Aaron Goodman 10:52
Thank you very much. It'd be interesting to hear you just unpack the--the notion of the hysterical woman a little bit, please.
Maya Dusenbery 10:59
Yeah, yeah. So you know, I think when I first started hearing stories like that of women being dismissed in those ways, I thought it was just yet another realm where women's voices aren't granted quite the same authority as men's are. But as I kind of got deeper into the research, I realized that there is this very long history within Western medicine, that kind of explains why women's reports of their symptoms are so often distrusted like that.
Maya Dusenbery 11:25
And so the concept of hysteria, really dates back centuries, if not millennia, in ancient Greek medicine, you know, a kind of range of symptoms would be blamed on a wandering womb that was supposedly roving about the body.
Maya Dusenbery 11:39
Later on in the 17th and 18th centuries, hysteria was seen as a nervous system disorder that women were especially prone to because of their sensitive nerves. And then after Freud came along, there was kind of this pretty major shift where for centuries, hysteria had been a physical disease that mostly impacted women.
Maya Dusenbery 11:58
But then it came to be seen as this psychological condition that caused physical symptoms. And really, ever since then, medicine has kind of retained this diagnostic category of psychogenic illness that really allows it to, when faced with symptoms that aren't readily explained medically, kind of by default, say, you know, it must be the patient's unconscious mind.
Maya Dusenbery 12:22
And that, you know, I think affects a lot of patients, regardless of gender, but I think has impacted women especially just because they've sort of been seen as the typical patient with hysterical symptoms for so long.
Maya Dusenbery 12:34
And the reality is that women do have more, quote unquote, medically unexplained symptoms compared to men, which I would argue is just because they've been under studied, and we haven't kind of devoted--Women have been left out of a lot of clinical research for decades, and their conditions have been neglected in the research realm.
Maya Dusenbery 12:53
And so there's a sort of, you know, mutually reinforcing dynamic that happens, where, you know, the less we know about women's bodies and symptoms, the more medicine kind of reaches for this explanation that well, you know, that's just because women are hysterical. And that sort of in turn kind of just perpetuates that problem.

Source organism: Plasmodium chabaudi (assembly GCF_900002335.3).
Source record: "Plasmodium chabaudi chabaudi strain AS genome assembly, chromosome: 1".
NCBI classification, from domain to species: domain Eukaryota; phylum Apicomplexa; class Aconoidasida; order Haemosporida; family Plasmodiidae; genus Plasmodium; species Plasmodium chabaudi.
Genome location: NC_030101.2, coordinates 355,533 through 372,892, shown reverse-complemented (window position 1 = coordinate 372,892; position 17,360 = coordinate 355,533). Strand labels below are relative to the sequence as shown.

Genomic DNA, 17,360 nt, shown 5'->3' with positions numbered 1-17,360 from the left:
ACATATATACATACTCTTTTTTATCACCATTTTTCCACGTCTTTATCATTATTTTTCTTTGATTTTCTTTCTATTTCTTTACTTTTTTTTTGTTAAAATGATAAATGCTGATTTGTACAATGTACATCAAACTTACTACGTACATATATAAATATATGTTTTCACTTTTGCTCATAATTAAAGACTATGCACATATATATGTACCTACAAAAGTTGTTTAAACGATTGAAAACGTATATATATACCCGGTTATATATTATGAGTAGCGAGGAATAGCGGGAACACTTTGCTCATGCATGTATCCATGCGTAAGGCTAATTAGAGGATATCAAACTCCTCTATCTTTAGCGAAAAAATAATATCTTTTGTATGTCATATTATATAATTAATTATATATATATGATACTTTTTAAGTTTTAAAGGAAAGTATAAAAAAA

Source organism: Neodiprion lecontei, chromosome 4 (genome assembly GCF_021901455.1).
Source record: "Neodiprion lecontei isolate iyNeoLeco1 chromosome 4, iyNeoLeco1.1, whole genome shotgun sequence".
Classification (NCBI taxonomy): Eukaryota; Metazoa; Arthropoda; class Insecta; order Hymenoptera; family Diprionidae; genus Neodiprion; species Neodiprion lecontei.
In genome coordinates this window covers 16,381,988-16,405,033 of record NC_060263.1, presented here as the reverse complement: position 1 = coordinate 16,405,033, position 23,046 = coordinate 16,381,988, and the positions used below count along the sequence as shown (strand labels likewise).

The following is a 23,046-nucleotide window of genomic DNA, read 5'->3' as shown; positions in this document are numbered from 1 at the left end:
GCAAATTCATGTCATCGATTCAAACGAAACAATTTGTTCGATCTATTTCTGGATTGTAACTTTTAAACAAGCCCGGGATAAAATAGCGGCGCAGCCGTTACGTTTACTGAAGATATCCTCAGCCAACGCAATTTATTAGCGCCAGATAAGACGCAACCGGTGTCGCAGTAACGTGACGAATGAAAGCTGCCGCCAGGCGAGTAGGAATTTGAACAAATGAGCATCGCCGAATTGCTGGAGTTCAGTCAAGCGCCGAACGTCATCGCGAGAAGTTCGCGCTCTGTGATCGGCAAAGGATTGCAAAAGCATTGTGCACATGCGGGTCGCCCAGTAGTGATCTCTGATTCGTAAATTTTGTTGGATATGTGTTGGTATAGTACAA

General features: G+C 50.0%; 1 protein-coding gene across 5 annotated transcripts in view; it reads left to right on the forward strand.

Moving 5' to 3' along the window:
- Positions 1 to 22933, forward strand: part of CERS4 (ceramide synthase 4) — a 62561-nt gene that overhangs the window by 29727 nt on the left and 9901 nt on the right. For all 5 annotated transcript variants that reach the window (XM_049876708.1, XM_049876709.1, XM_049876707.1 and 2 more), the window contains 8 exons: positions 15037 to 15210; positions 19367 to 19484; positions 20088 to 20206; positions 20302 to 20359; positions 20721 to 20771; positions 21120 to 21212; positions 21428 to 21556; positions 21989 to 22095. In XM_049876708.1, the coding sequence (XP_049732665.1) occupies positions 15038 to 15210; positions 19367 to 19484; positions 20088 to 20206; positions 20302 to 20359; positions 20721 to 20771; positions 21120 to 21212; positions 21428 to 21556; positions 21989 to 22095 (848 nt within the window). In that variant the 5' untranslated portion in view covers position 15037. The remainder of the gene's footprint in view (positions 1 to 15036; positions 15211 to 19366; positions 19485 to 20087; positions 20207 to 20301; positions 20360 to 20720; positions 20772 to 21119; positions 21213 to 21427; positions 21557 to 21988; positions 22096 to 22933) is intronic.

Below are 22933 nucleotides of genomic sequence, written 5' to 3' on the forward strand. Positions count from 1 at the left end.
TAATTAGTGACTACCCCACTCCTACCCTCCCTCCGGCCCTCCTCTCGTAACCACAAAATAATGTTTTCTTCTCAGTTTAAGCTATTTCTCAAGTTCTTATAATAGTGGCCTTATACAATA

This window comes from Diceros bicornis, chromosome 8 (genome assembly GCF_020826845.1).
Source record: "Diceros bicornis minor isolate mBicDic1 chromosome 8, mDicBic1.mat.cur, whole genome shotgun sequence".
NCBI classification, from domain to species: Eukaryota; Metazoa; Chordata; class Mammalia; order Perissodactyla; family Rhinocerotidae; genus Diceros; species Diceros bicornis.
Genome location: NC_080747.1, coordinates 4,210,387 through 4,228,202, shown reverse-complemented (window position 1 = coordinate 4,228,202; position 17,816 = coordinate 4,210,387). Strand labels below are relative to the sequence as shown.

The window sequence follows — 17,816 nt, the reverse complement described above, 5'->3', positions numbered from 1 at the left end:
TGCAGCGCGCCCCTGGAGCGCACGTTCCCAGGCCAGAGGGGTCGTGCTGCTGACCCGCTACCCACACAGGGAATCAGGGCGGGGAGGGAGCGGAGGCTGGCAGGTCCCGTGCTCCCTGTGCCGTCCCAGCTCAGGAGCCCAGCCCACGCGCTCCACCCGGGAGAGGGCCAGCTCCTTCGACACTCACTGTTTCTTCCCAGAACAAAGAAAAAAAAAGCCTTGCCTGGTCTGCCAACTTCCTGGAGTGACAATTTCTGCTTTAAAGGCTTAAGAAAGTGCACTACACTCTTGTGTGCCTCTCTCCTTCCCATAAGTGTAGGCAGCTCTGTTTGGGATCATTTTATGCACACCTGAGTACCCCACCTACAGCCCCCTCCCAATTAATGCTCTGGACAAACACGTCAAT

Aaron Goodman 13:12
Very interesting. So how about we talk a little bit specifically about Multiple Chemical Sensitivity in this context, the wider discussion of dismissal and misdiagnosis of women and in your book, for example, you write, in the mid 80s, researchers started to do a lot of work around Chemical Sensitivity. And there was a prominent researcher named Dr. Theron Randall, who studied the impacts of chemicals on people who were chemically intolerant, and he coined the term clinical ecologist and then you write that allergists dismissed him and they called his work junk science.
Aaron Goodman 13:51
You quote Dr. Claudia Miller, who's done a lot of work around MCS, she writes that "they had been previously treated and told they were practicing witchcraft or voodoo medicine because allergists injected patients with tiny amounts of the same substances to which they reacted."
Aaron Goodman 14:09
And so you have this whole class of physicians--of allergists who are outright dismissing the very important preliminary work around MCS in the 1980s because they themselves had been dismissed.
Maya Dusenbery 14:24
Yeah, that was a really interesting kind of--kind of insider baseball history of the professional tensions there. But yeah, it seemed like, it was like allergy itself had been relatively newly kind of recognized.
Maya Dusenbery 14:38
And here was this form of intolerance that wasn't an allergy in the classical sense. And there was a sort of professional need to kind of defend against any sort of dismissal from--from the rest of the community. You just say, well, we're not going there because we want to stick to what the science clearly shows which then just goes back to the problem that science is always changing.
Maya Dusenbery 15:06
And this was if you're so resistant to anything that hasn't fully been proven or understood yet, you aren't going to do the science needed to get there.
Aaron Goodman 15:18
Right. And then building on this, Claudia Miller writes that "even in medical school young doctors-to-be were taught that the more symptoms a patient reports, the more likely the diagnosis should be a psychological one."
Aaron Goodman 15:32
And we know with Multiple Chemical Sensitivity, it affects a lot of bodily symptoms. So it's not uncommon for people to report many different symptoms. And so doctors are trained to respond to that with diagnosis of anxiety or mental illness, psychological disorder.
Maya Dusenbery 15:51
Yeah. And I mean, I think that's such a huge problem for really a range of conditions. Because, you know, it's any kind of systemic condition that is affecting multiple parts of the body and multiple bodily systems.
Maya Dusenbery 16:04
I think it's hard for medicine to deal with in general, because of the way we've divided up specialties by organ. It's a lot of even, autoimmune diseases that are affecting multiple conditions kind of fall through the cracks because of that, and then when you have something that isn't yet understood, and doesn't have biomarkers yet, there is this kind of, as Claudia Miller says, like explicitly kind of taught and implicitly taught that, you know, Somatic symptom disorder causes all of these kind of unintelligible symptoms. And yeah, that means that basically, any unexplained condition that's really systemic is going to be kind of viewed in that way.